Some simple guidelines can go a long way toward protecting against over-leverage: Keep 50% of your account capital in cash and diversify your other 50% among at least six to eight commodities, puts and calls using a mix of naked and spread strategies. This portfolio structure is based on many years of experience managing propriety and client funds. Use it and you won’t make the mistake of over-positioning. While the vast majority of professional option writing managers concentrate on stock index markets, diversifying across commodities provides more variety and allows you to better take advantage of mispriced premium levels, particularly some seasonal mispricing that often occurs in certain agricultural markets.
Mistake two: Selling too close to the money
Many option selling proponents will tell you that the best way to sell options is to select strikes with fewer than 30 days remaining until expiration. The reasoning is that you get the maximum rate of time decay (see “Premium decay,” right). This approach may have its merits, and it certainly looks good on paper, but it has one major drawback: To get any premium at all with this strategy, you have to sell quite close to the money. In the futures market, this can mean selling perilously close.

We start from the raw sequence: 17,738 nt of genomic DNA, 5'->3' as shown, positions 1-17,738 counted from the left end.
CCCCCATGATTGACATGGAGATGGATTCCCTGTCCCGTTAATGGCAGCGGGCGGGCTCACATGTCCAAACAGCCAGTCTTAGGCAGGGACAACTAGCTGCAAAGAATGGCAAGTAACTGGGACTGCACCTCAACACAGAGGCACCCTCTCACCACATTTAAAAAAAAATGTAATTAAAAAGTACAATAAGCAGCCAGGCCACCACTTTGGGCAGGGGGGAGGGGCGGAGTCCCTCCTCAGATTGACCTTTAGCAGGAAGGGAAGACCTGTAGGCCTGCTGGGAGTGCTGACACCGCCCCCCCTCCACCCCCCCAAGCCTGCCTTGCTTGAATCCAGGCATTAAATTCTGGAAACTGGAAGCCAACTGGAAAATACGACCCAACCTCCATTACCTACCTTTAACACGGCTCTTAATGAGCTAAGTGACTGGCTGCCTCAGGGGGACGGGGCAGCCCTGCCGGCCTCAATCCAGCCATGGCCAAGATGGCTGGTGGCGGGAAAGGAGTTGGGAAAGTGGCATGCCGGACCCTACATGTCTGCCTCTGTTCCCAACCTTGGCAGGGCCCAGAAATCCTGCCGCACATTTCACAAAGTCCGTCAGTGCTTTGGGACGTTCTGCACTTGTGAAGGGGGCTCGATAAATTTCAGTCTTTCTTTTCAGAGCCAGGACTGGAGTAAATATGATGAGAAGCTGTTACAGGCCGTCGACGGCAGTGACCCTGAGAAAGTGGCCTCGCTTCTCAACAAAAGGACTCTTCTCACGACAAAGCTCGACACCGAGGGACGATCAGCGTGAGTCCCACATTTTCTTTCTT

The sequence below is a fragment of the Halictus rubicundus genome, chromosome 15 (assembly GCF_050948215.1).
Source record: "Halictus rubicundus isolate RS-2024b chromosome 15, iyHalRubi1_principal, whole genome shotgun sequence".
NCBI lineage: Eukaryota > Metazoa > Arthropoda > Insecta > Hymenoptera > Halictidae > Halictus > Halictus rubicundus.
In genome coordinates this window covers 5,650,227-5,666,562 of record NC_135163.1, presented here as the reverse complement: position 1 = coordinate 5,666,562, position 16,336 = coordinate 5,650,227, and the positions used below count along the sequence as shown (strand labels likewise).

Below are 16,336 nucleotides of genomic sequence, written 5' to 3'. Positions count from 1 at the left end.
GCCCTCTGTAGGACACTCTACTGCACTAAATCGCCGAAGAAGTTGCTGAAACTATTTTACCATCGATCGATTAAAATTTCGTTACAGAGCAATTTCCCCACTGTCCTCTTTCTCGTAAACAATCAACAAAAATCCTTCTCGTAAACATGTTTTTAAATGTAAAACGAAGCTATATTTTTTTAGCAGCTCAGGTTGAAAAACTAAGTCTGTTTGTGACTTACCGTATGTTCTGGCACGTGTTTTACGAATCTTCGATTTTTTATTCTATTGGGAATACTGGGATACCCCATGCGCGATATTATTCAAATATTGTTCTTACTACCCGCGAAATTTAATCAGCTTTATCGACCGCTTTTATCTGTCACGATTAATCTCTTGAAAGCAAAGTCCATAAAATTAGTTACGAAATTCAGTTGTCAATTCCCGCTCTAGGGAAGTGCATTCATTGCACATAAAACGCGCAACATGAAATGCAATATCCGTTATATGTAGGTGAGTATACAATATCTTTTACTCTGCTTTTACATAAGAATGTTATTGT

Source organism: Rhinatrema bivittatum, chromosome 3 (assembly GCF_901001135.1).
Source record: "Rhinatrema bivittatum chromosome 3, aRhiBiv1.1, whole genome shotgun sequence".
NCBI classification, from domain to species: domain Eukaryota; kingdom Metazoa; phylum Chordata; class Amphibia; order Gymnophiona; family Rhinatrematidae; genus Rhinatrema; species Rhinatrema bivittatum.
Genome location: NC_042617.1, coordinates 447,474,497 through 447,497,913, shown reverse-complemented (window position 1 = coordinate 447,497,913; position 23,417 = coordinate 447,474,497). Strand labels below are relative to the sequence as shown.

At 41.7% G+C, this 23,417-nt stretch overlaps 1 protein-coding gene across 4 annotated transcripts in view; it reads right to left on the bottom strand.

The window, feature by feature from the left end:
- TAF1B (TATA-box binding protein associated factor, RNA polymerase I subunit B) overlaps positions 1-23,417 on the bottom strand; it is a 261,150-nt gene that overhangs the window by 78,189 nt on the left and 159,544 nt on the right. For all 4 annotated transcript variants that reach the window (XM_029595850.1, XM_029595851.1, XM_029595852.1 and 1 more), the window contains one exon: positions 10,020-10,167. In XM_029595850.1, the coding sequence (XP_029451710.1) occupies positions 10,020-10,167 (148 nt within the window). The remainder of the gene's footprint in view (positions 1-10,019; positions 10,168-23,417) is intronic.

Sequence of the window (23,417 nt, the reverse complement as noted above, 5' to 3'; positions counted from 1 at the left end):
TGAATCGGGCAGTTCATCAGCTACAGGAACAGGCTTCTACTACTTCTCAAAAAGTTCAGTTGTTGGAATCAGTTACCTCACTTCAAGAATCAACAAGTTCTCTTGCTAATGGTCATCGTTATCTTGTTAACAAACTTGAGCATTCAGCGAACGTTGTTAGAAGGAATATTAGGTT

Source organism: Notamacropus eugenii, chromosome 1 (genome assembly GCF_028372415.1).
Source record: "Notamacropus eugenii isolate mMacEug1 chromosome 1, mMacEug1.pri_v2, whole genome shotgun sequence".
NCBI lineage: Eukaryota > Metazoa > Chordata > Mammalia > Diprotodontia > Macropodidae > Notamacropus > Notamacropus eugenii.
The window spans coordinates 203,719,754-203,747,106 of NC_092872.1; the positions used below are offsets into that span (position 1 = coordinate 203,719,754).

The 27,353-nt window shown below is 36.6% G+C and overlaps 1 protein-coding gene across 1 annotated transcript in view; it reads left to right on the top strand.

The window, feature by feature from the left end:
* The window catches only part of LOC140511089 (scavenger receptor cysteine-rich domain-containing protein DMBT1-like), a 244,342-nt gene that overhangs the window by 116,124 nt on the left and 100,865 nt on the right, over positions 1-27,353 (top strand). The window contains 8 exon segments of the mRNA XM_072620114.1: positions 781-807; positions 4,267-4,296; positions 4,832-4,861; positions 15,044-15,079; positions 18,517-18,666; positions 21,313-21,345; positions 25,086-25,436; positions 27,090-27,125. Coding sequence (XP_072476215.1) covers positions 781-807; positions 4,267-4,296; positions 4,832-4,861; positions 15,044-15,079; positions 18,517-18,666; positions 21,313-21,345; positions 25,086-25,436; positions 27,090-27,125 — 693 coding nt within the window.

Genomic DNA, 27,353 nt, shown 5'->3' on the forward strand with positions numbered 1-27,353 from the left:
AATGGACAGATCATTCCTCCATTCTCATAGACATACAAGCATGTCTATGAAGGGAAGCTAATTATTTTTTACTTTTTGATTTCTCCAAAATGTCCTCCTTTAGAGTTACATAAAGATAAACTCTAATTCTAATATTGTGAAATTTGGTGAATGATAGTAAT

A typical experience goes like this: A trader will swear he has the ultimate program for selling options. For several months he will sell options in a variety of markets with about 30 days left until expiration and do remarkably well. The next month, let’s say he is short live cattle calls and soybean puts almost right at the money. It is certainly not unheard of for cattle prices to jump while soybeans fall. Such a scenario could put both positions in the money. If those were the only options he has that month, meaning he was also making mistake number one, it could easily wipe out months of steady profits.
Avoiding this mistake is simple. Just select options that are at least 50% out of the money and preferably 75% to 100% out of the money. This means looking for markets with a little more volatility and being willing to write them further out in time. Remember that you can sell options four, five or even six months out and still take profits in 60-90 days.
This guideline places your strikes far away from the market and sharply reduces the possibility of any of your options ever going in the money. In-the-money options appreciate quickly. Staying out of the money is one key way you avoid taking a big loss.
Mistake three: No exit plan